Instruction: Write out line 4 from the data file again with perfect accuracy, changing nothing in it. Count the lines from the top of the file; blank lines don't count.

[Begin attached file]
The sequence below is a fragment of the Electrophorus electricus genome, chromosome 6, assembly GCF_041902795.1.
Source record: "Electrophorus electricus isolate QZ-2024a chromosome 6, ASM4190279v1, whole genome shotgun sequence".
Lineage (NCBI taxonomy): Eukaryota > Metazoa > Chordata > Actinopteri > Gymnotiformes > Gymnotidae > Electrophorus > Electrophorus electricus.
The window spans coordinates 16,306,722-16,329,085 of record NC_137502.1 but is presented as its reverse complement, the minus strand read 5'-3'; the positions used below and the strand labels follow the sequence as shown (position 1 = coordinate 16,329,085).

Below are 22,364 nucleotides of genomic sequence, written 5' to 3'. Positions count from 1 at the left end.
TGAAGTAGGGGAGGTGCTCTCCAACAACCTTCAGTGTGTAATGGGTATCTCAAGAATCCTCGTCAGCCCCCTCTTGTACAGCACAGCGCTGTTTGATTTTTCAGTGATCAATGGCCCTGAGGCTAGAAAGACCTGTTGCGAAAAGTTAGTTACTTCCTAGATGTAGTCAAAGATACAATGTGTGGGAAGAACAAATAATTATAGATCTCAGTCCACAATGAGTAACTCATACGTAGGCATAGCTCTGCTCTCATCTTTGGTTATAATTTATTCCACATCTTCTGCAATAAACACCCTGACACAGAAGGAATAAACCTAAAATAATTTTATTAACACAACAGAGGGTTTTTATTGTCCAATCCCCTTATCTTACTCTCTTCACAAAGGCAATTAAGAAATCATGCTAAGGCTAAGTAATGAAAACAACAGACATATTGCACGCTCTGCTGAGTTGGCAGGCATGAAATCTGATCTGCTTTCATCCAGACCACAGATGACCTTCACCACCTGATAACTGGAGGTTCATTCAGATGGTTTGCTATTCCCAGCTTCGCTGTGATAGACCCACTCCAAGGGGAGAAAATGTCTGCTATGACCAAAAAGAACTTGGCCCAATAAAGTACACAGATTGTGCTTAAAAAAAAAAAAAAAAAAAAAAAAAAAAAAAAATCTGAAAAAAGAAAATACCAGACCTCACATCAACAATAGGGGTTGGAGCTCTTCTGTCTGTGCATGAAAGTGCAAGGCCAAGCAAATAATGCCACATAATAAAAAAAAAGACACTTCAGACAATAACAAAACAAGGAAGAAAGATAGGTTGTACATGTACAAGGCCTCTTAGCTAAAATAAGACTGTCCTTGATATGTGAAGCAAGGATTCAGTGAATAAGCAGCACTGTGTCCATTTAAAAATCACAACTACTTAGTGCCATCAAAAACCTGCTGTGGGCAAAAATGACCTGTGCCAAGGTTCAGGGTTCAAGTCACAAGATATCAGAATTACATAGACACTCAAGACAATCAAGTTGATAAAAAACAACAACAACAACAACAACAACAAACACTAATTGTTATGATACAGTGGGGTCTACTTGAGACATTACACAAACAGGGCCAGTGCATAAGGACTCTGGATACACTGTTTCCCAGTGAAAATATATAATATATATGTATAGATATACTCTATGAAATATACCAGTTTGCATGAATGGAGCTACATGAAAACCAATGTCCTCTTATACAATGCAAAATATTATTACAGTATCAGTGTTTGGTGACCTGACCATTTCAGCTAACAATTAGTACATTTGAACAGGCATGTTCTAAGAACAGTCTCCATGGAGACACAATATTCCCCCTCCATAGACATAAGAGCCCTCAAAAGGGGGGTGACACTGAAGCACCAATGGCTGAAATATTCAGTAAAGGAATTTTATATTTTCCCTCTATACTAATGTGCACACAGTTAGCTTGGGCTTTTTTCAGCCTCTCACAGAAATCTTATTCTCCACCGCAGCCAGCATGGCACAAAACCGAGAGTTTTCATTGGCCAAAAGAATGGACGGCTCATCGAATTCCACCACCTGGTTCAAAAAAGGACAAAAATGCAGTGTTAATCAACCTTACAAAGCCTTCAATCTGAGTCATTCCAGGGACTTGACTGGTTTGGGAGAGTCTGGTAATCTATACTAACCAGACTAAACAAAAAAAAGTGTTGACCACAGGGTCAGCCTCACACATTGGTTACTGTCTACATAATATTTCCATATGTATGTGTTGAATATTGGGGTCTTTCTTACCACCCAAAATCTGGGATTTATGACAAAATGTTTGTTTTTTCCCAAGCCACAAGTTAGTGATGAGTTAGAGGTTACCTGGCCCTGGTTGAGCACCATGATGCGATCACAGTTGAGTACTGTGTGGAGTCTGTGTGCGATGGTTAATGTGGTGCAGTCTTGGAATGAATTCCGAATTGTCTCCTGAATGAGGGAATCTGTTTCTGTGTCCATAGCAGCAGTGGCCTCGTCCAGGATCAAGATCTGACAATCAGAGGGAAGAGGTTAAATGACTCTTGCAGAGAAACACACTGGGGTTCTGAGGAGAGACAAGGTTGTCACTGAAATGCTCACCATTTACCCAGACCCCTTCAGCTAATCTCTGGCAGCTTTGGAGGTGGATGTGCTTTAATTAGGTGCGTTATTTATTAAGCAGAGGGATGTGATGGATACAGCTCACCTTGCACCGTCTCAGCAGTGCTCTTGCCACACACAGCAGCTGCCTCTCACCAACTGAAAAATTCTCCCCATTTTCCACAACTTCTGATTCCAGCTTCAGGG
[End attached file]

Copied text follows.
The window spans coordinates 16,306,722-16,329,085 of record NC_137502.1 but is presented as its reverse complement, the minus strand read 5'-3'; the positions used below and the strand labels follow the sequence as shown (position 1 = coordinate 16,329,085).